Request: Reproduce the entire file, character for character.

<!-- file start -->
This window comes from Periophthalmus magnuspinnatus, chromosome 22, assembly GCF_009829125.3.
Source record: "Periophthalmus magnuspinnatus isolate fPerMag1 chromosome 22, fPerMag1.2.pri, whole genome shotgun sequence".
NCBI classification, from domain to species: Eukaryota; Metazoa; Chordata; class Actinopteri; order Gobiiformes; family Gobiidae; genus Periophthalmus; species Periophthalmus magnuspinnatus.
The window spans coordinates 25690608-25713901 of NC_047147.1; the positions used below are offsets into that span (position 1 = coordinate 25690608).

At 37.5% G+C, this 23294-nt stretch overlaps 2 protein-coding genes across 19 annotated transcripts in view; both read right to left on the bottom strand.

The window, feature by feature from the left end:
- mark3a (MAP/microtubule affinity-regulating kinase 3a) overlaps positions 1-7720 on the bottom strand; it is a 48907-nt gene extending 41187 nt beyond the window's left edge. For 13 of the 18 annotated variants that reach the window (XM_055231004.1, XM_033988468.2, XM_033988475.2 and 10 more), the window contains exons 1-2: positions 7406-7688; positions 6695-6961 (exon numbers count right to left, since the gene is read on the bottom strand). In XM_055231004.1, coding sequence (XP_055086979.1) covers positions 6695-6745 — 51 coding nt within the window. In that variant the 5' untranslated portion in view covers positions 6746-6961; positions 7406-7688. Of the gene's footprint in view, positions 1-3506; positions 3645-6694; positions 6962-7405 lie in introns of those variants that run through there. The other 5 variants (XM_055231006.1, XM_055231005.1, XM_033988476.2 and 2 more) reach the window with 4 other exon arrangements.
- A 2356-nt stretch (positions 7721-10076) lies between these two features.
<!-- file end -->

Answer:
This window comes from Periophthalmus magnuspinnatus, chromosome 22, assembly GCF_009829125.3.
Source record: "Periophthalmus magnuspinnatus isolate fPerMag1 chromosome 22, fPerMag1.2.pri, whole genome shotgun sequence".
NCBI classification, from domain to species: Eukaryota; Metazoa; Chordata; class Actinopteri; order Gobiiformes; family Gobiidae; genus Periophthalmus; species Periophthalmus magnuspinnatus.
The window spans coordinates 25690608-25713901 of NC_047147.1; the positions used below are offsets into that span (position 1 = coordinate 25690608).

At 37.5% G+C, this 23294-nt stretch overlaps 2 protein-coding genes across 19 annotated transcripts in view; both read right to left on the bottom strand.

The window, feature by feature from the left end:
- mark3a (MAP/microtubule affinity-regulating kinase 3a) overlaps positions 1-7720 on the bottom strand; it is a 48907-nt gene extending 41187 nt beyond the window's left edge. For 13 of the 18 annotated variants that reach the window (XM_055231004.1, XM_033988468.2, XM_033988475.2 and 10 more), the window contains exons 1-2: positions 7406-7688; positions 6695-6961 (exon numbers count right to left, since the gene is read on the bottom strand). In XM_055231004.1, coding sequence (XP_055086979.1) covers positions 6695-6745 — 51 coding nt within the window. In that variant the 5' untranslated portion in view covers positions 6746-6961; positions 7406-7688. Of the gene's footprint in view, positions 1-3506; positions 3645-6694; positions 6962-7405 lie in introns of those variants that run through there. The other 5 variants (XM_055231006.1, XM_055231005.1, XM_033988476.2 and 2 more) reach the window with 4 other exon arrangements.
- A 2356-nt stretch (positions 7721-10076) lies between these two features.